When there is no traffic generator available, you cannot test quality-of-service (QoS) in terms of bandwidth utilization. You need a tool like the traffic generator to generate the required bandwidth.
Consider the following example:
Queue 1 - CoS A - 25% bandwidth priority high
Queue 2 - CoS B - 35% bandwidth priority medium
Queue 3 - CoS C - 40% bandwidth priority low
In the preceding example, to confirm that the queueing mechanism is working properly, you need to generate traffic that is split into the three classes of service (CoS): CoS A, CoS B, and CoS C. One test could be to send 300 Mbps for CoS A and nothing for CoS B and CoS C, and then check whether Queue 1 has access to the leftover bandwidth. For such a test, you need to generate traffic in a "high scale" of bandwidth. To generate such traffic, you need a traffic generator.
However, there are other tests you can perform to validate QoS, that do not involve high amounts of bandwidth---for example:
• Validating the classification process
• Validating that the mapping of the different classes of service to different queues is working as configured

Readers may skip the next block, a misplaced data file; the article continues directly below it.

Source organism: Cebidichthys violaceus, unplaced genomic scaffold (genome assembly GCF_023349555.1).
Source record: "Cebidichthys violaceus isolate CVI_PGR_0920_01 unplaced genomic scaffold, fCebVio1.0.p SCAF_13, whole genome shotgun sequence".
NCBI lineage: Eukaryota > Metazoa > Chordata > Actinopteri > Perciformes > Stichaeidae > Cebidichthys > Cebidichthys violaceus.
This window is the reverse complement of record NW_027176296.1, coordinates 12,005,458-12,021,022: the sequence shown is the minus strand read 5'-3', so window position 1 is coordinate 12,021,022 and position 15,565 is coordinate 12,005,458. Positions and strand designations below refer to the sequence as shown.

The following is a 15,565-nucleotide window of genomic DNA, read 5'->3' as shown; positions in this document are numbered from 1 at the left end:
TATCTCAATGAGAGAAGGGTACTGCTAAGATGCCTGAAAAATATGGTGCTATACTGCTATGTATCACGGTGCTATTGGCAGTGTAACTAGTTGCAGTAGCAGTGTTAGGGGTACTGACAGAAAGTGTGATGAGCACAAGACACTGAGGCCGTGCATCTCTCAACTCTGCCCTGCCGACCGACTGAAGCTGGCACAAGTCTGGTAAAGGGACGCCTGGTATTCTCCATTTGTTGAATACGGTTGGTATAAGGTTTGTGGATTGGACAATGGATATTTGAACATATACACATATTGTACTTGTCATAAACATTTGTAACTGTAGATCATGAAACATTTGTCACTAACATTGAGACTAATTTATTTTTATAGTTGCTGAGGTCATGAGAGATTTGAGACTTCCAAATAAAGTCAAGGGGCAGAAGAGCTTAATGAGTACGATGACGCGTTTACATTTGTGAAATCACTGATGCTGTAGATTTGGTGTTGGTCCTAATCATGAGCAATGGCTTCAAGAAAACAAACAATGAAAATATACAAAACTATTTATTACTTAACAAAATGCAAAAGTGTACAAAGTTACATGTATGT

• Validating that the rewrite rules scheme is working as configured
To perform the preceding tests, you only need packets with a certain QoS marking (equivalent to the CoS that you are testing) and inject those packets into the setup. Then, through the CLI, monitor what is happening to those packets next hop by next hop. For example, from PE1 to P1 to P2 to PE2.
CoS value of X, identified by the DiffServ code point (DSCP) value of Y, is mapped to CoS value of Z by using Queue 1 in provider edge routers PE1 and PE2 and Queue 0 in provider routers P1 and P2.
You can inject packets with a DSCP value of Y into a PE1, and then monitor the traffic in PE1, P1, P2, and PE2 to determine which CoS those packets are mapped to and what egress queues are being used.
To generate these packets, you could use logical systems. You can use logical tunnel interfaces to interconnect logical systems or physical loops in the router (or simply use separate physical routers).
If you want a DSCP value of Y, inject packets in the following order:
PE1 (LS1) --- > PE1 (LS2) ----> PE1 (main routing instance)
LS1 generates the ping.
LS2 classifies the traffic as belonging to CoS X and applies a rewrite rule of "SET DSCP to Y."
PE1 (at the main routing instance) receives packets (from the ping) with a DSCP value of Y. Thus you have a flow of packets with the DSCP value you wanted.
Now the obvious limitation is that you cannot generate 1G of traffic using this method. So for high-bandwidth generation, you always need a traffic generator.
There are some developments regarding virtual traffic generators--for example, vSpirent, which is currently being tested.